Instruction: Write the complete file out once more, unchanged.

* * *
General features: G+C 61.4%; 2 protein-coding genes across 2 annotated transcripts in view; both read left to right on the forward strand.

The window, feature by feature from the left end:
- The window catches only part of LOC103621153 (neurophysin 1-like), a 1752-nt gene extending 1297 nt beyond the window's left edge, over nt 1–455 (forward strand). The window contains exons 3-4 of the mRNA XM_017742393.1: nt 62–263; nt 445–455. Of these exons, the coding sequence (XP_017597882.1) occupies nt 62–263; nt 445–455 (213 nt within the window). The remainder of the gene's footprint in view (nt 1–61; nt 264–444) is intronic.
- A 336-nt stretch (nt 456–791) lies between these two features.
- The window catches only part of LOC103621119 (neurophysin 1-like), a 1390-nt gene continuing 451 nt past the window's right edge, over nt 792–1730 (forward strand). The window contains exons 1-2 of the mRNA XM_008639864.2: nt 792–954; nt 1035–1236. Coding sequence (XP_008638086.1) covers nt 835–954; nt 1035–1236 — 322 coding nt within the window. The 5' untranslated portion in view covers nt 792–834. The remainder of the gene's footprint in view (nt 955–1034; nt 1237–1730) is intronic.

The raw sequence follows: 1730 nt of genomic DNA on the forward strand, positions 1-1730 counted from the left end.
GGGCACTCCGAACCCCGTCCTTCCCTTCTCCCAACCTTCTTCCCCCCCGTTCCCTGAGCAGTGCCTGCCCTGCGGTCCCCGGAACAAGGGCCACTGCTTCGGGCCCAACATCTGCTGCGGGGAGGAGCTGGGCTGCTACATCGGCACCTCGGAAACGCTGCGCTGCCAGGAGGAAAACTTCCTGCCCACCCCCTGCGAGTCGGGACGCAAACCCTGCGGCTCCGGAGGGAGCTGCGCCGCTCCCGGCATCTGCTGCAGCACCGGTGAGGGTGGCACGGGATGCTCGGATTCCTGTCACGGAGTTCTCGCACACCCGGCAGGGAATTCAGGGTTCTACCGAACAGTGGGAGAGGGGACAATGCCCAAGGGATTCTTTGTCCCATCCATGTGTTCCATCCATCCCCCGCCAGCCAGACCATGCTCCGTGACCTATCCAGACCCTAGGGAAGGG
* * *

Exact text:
General features: G+C 61.4%; 2 protein-coding genes across 2 annotated transcripts in view; both read left to right on the forward strand.

The window, feature by feature from the left end:
- The window catches only part of LOC103621153 (neurophysin 1-like), a 1752-nt gene extending 1297 nt beyond the window's left edge, over nt 1–455 (forward strand). The window contains exons 3-4 of the mRNA XM_017742393.1: nt 62–263; nt 445–455. Of these exons, the coding sequence (XP_017597882.1) occupies nt 62–263; nt 445–455 (213 nt within the window). The remainder of the gene's footprint in view (nt 1–61; nt 264–444) is intronic.
- A 336-nt stretch (nt 456–791) lies between these two features.
- The window catches only part of LOC103621119 (neurophysin 1-like), a 1390-nt gene continuing 451 nt past the window's right edge, over nt 792–1730 (forward strand). The window contains exons 1-2 of the mRNA XM_008639864.2: nt 792–954; nt 1035–1236. Coding sequence (XP_008638086.1) covers nt 835–954; nt 1035–1236 — 322 coding nt within the window. The 5' untranslated portion in view covers nt 792–834. The remainder of the gene's footprint in view (nt 955–1034; nt 1237–1730) is intronic.

The raw sequence follows: 1730 nt of genomic DNA on the forward strand, positions 1-1730 counted from the left end.
GGGCACTCCGAACCCCGTCCTTCCCTTCTCCCAACCTTCTTCCCCCCCGTTCCCTGAGCAGTGCCTGCCCTGCGGTCCCCGGAACAAGGGCCACTGCTTCGGGCCCAACATCTGCTGCGGGGAGGAGCTGGGCTGCTACATCGGCACCTCGGAAACGCTGCGCTGCCAGGAGGAAAACTTCCTGCCCACCCCCTGCGAGTCGGGACGCAAACCCTGCGGCTCCGGAGGGAGCTGCGCCGCTCCCGGCATCTGCTGCAGCACCGGTGAGGGTGGCACGGGATGCTCGGATTCCTGTCACGGAGTTCTCGCACACCCGGCAGGGAATTCAGGGTTCTACCGAACAGTGGGAGAGGGGACAATGCCCAAGGGATTCTTTGTCCCATCCATGTGTTCCATCCATCCCCCGCCAGCCAGACCATGCTCCGTGACCTATCCAGACCCTAGGGAAGGG